In contrast, Dr. Robert Silverman of the Cleveland Clinic and co-author of the first study linking prostate cancer to XMRV,  talked about the RNASE-L mutation in his cohort.  In one family of five sons, for instance, four had prostate cancer, along with the RNASE-L mutation.  He also discussed the study he coauthored on macaques infected with XMRV.  In these animals, he explained, the prostate epithelium is infected early on, followed by the seminal vesicles and epididymis, and finally the stromal fibroblasts. Prostate cancer is often preceded by inflammation and XMRV stimulates proinflammatory genes, so it’s conceivable, he said, that XMRV infection could cause inflammation and eventually prostate cancer. The enzyme APOBEC3G, a potent inhibitor of XMRV, mutated XMRV DNA in blood cells of the macaques. Silverman also said that androgen stimulates XMRV, and anti-androgens inhibit the retrovirus.

--Dr. Eric Klein, chair of the Glickman Urological and Kidney Institute at the Cleveland Clinic and co-author of the first study linking prostate cancer to XMRV, discussed his findings on prostate cancer and XMRV. Klein said that XMRV is in urine.  He also gave possible explanations for why some groups haven’t found the retrovirus, including geographical differences, which is what is seen with another human retrovirus, HTLV. Klein stressed that PCR “details” are important in doing studies correctly.

He also discussed how most prostate cancer is relatively benign: though 17 percent of men get the disease, only 3 percent will die from it.  But scientists can’t always predict which prostate cancers need to be treated aggressively, and as it stands now, 90 percent of men with the disease opt for treatment.  Treatment, however, carries it own constellation of possible long-term complications, including incontinence and erectile dysfunction.  Perhaps, Klein said, the XMRV positive patients will prove to be among those who should be treated. Klein said given that many viruses have been shown to cause cancer, “It’s not unreasonable to assume that the retrovirus XMRV could cause cancer.”  Mutations, he said, in RNASE-L and MSR1 genes are associated with an increased risk of prostate cancer. In addition, eunuchs may have a decreased risk of prostate cancer not because of their diminished production of testosterone, but due to the fact that they’re not exposed to pathogens through sex.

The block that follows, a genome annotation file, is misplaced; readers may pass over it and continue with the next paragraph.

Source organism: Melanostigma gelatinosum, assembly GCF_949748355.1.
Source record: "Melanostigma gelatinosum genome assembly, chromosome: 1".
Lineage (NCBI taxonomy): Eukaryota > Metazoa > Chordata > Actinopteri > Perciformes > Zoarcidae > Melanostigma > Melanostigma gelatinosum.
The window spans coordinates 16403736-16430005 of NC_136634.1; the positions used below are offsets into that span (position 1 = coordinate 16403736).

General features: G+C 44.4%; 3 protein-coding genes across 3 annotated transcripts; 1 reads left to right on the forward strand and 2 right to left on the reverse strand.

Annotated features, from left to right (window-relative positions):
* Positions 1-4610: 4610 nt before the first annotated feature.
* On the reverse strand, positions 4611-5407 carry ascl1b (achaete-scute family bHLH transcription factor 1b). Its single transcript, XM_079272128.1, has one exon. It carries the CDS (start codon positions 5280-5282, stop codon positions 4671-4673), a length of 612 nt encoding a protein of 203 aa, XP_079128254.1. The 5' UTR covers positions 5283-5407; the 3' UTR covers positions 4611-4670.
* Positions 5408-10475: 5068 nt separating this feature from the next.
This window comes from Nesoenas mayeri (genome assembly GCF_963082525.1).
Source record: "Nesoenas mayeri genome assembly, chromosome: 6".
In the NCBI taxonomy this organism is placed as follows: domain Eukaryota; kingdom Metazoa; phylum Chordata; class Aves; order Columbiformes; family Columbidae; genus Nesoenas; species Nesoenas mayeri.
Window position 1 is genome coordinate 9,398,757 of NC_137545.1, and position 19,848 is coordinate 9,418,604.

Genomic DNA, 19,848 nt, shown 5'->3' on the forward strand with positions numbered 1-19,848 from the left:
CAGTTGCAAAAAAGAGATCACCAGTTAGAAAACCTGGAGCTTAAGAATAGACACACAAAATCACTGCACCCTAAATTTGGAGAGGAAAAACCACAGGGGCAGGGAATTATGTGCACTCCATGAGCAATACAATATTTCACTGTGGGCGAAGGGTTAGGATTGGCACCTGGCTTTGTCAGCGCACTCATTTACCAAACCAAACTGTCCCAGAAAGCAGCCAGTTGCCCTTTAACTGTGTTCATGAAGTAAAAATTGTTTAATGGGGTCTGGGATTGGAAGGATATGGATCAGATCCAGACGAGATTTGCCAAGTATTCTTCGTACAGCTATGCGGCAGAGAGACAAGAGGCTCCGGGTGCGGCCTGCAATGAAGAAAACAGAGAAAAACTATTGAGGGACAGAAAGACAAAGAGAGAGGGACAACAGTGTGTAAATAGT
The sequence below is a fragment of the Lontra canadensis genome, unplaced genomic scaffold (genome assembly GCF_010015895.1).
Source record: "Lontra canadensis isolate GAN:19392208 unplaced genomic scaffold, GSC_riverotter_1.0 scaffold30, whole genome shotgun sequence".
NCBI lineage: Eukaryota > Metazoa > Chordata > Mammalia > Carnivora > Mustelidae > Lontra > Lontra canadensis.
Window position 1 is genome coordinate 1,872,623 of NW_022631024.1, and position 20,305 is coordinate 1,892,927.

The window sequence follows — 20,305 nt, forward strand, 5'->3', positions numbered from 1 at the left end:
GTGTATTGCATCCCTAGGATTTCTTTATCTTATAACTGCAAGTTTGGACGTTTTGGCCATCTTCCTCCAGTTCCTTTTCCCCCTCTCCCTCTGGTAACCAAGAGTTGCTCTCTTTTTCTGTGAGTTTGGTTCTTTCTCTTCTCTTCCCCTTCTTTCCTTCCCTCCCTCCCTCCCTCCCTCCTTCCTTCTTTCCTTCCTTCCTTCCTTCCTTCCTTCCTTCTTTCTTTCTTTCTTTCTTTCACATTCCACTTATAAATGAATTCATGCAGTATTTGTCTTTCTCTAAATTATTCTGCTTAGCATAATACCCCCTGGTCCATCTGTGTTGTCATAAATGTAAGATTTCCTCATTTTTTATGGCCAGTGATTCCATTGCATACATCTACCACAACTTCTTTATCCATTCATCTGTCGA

--Dr. Ila Singh of the University of Utah and co-author of a study linking XMRV to prostate cancer voiced that XMRV may become a marker for prostate cancer.  It’s conceivable, she said, that XMRV status may eventually prove to be a better indicator than the current PSA test, and perhaps antiretroviral therapy will be effective in treating the disease. She explained that the XMRV gag (the basic physical infrastructure of the retrovirus) cross-reacts with Moloney mouse MLV.  However, the envelop (the retroviral protein that makes up the outside of the retrovirus) reacts only to XMRV.  Of 233 men with prostate cancer in her study, 27 percent were XMRV positive.  Interestingly, the higher the Gleason score—which is used to determine the prostate-cancer prognosis and ranges from two to 10—the more likely the men were to be infected with XMRV.